When he heard that Jesus of Nazareth (verse 47) was near, he didn’t approach him as the carpenter’s son because he needed ‘Jesus, son of David.’ He needed the one who came to deliver what God promised through the lineage of David.
Do you know what Jesus was really asking James, John and Bartimaeus? Do you want my will or your will? It was God’s will for Bartimaeus to be whole and this is what he chose. He walked away and left that garment behind. He was tired of the life that he had. At one time, he thought that garment was the answer. It only changed what he looked like on the outside, but it never changed what was going on in the inside. He put his trust in the government, in people and this garment, but they all disappointed him. He was basically living paycheck to paycheck. He only had what others wanted him to have and that was never enough.
It’s interesting that although he was blind, Bartimaeus knew who Jesus was more than those who walked beside Jesus and had their physical sight. As I was studying, I realized that although there is nothing wrong with desiring materialistic things, they can fix some things, but they don’t fix everything. Also, sometimes we are asking for things that we are not yet ready or prepared for.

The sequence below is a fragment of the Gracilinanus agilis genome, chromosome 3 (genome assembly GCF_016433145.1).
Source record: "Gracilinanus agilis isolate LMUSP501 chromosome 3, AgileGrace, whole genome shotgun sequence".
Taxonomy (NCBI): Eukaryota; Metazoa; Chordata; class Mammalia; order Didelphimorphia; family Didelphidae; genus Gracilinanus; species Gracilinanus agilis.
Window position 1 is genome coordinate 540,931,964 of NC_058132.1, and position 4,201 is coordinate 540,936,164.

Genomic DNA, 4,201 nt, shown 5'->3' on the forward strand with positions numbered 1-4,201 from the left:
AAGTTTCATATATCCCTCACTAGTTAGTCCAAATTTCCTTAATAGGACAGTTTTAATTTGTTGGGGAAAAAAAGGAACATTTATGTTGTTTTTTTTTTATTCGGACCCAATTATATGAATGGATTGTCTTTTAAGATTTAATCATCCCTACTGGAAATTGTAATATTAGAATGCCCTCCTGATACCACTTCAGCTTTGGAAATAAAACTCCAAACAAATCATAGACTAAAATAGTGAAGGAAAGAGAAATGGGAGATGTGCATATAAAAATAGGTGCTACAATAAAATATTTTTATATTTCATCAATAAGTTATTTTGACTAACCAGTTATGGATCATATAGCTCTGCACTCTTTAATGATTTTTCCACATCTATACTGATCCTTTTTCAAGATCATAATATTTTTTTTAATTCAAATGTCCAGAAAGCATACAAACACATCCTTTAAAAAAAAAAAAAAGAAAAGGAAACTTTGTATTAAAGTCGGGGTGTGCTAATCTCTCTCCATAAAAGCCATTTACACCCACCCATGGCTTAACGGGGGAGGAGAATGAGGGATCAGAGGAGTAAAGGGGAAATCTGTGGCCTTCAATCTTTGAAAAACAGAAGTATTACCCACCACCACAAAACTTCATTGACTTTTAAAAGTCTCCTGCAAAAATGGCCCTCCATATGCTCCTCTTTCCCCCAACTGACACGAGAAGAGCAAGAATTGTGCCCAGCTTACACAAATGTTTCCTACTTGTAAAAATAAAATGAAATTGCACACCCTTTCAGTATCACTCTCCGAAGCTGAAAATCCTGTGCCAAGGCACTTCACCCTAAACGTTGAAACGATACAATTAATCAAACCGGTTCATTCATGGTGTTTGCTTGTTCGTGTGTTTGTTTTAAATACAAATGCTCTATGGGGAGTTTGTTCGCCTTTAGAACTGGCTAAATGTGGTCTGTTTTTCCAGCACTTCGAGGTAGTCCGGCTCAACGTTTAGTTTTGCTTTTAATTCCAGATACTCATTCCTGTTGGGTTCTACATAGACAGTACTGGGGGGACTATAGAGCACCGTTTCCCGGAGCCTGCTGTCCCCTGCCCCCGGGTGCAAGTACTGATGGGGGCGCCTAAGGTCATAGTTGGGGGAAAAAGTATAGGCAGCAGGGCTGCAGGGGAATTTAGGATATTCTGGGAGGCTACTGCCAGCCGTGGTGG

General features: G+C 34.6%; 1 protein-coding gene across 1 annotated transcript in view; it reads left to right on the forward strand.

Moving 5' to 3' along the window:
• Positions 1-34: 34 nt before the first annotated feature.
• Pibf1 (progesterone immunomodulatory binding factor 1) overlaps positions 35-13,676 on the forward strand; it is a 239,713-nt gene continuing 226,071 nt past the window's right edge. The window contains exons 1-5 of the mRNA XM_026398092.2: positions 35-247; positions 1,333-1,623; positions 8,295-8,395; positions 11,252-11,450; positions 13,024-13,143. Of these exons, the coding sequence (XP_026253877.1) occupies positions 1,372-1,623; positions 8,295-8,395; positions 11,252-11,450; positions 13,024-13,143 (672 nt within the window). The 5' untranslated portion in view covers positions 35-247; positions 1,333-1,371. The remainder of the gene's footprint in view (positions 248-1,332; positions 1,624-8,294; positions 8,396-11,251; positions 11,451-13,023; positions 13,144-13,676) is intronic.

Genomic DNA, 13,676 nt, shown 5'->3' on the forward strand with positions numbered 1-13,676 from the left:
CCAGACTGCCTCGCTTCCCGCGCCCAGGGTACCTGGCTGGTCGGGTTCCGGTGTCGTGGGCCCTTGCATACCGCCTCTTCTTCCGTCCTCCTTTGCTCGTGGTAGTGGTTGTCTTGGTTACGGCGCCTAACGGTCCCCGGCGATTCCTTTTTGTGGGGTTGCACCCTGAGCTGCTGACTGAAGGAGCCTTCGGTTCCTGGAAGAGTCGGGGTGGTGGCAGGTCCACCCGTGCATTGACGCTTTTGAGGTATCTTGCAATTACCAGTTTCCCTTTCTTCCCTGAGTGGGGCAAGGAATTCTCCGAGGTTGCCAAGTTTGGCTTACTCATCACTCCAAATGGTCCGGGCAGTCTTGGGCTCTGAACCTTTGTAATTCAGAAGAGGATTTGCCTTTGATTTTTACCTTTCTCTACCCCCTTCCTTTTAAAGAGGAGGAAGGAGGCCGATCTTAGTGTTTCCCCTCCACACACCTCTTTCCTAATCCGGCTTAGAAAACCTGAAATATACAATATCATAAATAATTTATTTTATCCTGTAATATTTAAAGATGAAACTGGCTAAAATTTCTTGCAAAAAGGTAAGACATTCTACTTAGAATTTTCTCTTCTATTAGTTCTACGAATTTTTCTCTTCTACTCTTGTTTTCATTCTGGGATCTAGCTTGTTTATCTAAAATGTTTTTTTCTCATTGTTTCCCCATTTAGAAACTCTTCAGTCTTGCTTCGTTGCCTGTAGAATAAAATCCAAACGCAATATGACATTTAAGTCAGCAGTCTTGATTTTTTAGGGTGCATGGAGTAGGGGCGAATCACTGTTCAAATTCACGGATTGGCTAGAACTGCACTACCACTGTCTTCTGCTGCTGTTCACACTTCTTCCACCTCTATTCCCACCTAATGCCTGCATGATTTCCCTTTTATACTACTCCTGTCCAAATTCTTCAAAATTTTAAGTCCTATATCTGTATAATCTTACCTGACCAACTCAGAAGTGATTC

We should all be desiring the same thing Bartimaeus desired. Lord, let us see again. Restore our sight so that we can see You as You really are. Restore our sight so that when we pray, we don’t pray for SELF-ish desires.
Now, what do you want Jesus to do for you?